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December 13, 2009


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Doug Zielke

I found the comments of Mr.Cohen interesting. I agree with him that although vinyl is making a comeback, it will never surpass the current digital formats. If not sonically, it's the ease of the mp3 player's accessibility that fills most peoples music needs.
To unlock the acoustic benefits of vinyl playback, a person really has to make some serious commitments. The financial side alone can be enough to discourage the budding "vinylphile".
However, once you have found the magical synergy between components and the medium itself, the sound rendered can be breathtakingly similar to live performance.

Matt LeGroulx

I have to disagree. The moment a group musicians playing in a room is captured by microphones and sent through two (or four or more) speakers, no matter how high the quality of all the components, the fidelity of the original aural event has been compromised to the extent that it cannot approximate live performance. Ultimate fidelity is sitting in front the people playing. Any recording, no matter how good, will never sound the same as that performance. It may sound better but never the same. I think far too much is made of the differences between media. They are for the most part stereo representations of that original event. Nothing can really come close but the human mind is a powerful thing and if one wishes hard enough one can find oneself in the midst of, say even Louis Armstrong's Hot Five swinging Muskrat Ramble despite the obvious limitations of the recording medium. That sense of history can be palpable. But recordings are exactly that and can never be truly comparable to a live performance.

Vikram Devasthali

I am the proud owner of a copy of "Polite Jazz", and can sincerely affirm the appropriateness of its title. It is a good LP for Great American Songbook aficionados, with several selections you aren't likely to hear elsewhere--"I'm Putting All My Eggs In One Basket" by Irving Berlin, anyone?
As for the lofty claims made in the liner notes--well, you'll just have to pick up a copy and decide for yourself:
"Remember the days when jazz used to be considered vulgar, raucous and uncouth, the kind of music that just wasn't heard in polite company? Well, those days are really gone--and here the word "gone is used in its original meaning...The polite jazz contained on this record would not only be approved by the Society for the Preservation of Blue Blood, but should also draw a good deal of actual approbation from those who have always liked jazz for itself, with all sociological holds barred. It's definitely very superior jazz, very listenable jazz, very easy jazz, very relaxed jazz."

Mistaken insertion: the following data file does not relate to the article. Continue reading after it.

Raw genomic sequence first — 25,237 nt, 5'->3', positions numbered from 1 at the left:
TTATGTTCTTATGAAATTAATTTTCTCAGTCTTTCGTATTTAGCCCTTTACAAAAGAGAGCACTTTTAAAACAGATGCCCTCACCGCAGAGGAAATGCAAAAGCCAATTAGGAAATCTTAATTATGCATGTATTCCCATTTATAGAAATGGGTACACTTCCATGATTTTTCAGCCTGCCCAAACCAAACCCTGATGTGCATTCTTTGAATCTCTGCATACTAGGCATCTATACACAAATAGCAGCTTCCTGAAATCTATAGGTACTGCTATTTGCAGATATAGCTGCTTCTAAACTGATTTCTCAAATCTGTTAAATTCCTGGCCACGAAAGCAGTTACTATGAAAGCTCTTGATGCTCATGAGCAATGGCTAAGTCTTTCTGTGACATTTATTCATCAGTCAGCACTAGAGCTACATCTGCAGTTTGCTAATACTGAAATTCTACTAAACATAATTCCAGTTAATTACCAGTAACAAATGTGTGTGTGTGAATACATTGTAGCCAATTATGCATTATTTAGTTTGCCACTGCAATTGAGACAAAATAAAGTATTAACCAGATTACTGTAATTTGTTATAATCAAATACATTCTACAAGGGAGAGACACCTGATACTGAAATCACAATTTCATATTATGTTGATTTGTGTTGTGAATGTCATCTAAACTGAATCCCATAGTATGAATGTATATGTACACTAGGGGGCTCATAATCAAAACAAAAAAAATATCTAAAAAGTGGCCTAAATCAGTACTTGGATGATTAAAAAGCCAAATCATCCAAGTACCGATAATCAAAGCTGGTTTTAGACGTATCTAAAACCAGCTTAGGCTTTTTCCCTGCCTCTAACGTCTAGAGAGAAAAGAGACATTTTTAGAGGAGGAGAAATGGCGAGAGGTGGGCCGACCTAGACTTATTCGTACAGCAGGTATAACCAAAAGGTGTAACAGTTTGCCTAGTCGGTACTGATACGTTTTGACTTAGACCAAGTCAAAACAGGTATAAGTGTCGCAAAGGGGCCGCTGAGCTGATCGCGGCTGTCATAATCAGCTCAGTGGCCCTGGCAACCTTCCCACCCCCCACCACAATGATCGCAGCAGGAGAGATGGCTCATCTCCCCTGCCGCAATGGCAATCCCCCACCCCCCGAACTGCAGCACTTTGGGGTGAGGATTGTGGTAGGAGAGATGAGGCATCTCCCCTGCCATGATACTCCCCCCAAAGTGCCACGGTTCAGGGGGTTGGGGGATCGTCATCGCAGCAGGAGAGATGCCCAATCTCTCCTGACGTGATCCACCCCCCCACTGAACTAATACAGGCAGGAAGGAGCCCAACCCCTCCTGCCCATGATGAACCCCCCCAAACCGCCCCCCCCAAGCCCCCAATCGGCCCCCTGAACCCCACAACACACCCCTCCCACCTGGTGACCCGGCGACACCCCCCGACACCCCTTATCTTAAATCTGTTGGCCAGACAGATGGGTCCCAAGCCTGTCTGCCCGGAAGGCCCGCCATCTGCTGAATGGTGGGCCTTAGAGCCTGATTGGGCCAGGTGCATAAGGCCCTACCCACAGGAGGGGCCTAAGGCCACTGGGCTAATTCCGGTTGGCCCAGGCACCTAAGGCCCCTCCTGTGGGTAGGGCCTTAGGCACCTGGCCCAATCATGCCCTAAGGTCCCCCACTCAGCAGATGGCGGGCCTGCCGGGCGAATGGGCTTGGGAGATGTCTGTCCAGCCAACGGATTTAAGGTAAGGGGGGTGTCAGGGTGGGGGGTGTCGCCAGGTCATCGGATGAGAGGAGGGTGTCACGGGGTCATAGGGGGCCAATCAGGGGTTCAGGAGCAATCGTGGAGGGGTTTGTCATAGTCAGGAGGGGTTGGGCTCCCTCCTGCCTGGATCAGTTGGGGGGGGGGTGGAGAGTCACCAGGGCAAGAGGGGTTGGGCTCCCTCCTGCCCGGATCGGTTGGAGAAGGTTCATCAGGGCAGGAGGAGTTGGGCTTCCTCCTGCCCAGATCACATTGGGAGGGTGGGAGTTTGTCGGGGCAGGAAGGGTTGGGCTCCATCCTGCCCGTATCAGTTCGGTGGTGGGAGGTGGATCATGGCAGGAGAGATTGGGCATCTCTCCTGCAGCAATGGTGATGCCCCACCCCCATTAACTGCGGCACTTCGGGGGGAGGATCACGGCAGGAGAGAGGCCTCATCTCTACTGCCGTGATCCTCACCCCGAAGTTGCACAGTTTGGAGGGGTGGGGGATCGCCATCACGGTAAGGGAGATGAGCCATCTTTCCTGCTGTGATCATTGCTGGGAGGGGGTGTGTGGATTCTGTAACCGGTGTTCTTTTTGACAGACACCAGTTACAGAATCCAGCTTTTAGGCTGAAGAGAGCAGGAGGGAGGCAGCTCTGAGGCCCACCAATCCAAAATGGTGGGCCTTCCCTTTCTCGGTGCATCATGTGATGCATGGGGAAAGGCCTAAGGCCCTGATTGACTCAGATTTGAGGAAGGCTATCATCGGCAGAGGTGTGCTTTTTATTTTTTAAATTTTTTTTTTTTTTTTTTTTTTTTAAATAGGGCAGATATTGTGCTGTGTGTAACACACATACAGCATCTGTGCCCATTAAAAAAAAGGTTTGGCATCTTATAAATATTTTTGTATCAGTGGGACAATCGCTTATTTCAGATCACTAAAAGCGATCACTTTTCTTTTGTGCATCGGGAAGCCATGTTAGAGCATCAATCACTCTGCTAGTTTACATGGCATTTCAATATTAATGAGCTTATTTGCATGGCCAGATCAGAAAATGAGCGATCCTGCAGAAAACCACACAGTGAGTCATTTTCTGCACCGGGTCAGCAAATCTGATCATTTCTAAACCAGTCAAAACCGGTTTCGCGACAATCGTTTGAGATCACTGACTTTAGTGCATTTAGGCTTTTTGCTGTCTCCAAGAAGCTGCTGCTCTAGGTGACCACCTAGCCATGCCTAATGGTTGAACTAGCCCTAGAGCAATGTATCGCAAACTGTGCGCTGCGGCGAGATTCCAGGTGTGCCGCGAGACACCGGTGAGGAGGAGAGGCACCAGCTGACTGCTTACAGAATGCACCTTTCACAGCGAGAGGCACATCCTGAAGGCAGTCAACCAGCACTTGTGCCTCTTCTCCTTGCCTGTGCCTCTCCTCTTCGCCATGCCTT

John P. Cooper

The "Polite Jazz" genre was a commercial venture to make Jazz more appealing to people who didn't like Jazz much. All the 'Polite Jazz" LPs I have heard tend to be somewhat reserved and demure with nothing too loud or too torrid. The one that comes to mind was a Rex Stewart and some great trombonist on RCA Victor called "Chatter Jazz" which has the two protagonists 'chattering' to each other with their instruments. Heartbreakingly bad.


In my opinion, CDs represented poorer, althoght cheaper, sound quality than vinyl.
Today's trend is mp3, whose compresion technique makes the sound ever worst but, again, cheaper.
Since the market is embracing practicality and prize over quality is not surprising that the dying formar is CD.
In Barcelona shops, CD space has been reduced by 50% in the last year alone, while LP have gone up four times the previous level (I´m talking about jazz and rock music sections). CD only shops have closed down while vinyl shops, based on second hand and reeditions, are selling more than ever.
It seems that the quality plus nostalgia market has a good future.

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  • Marc Myers writes regularly for The Wall Street Journal and is author of "Anatomy of a Song" (Grove) and "Why Jazz Happened." Founded in 2007, JazzWax is a two-time winner of the Jazz Journalists Association's best blog award.

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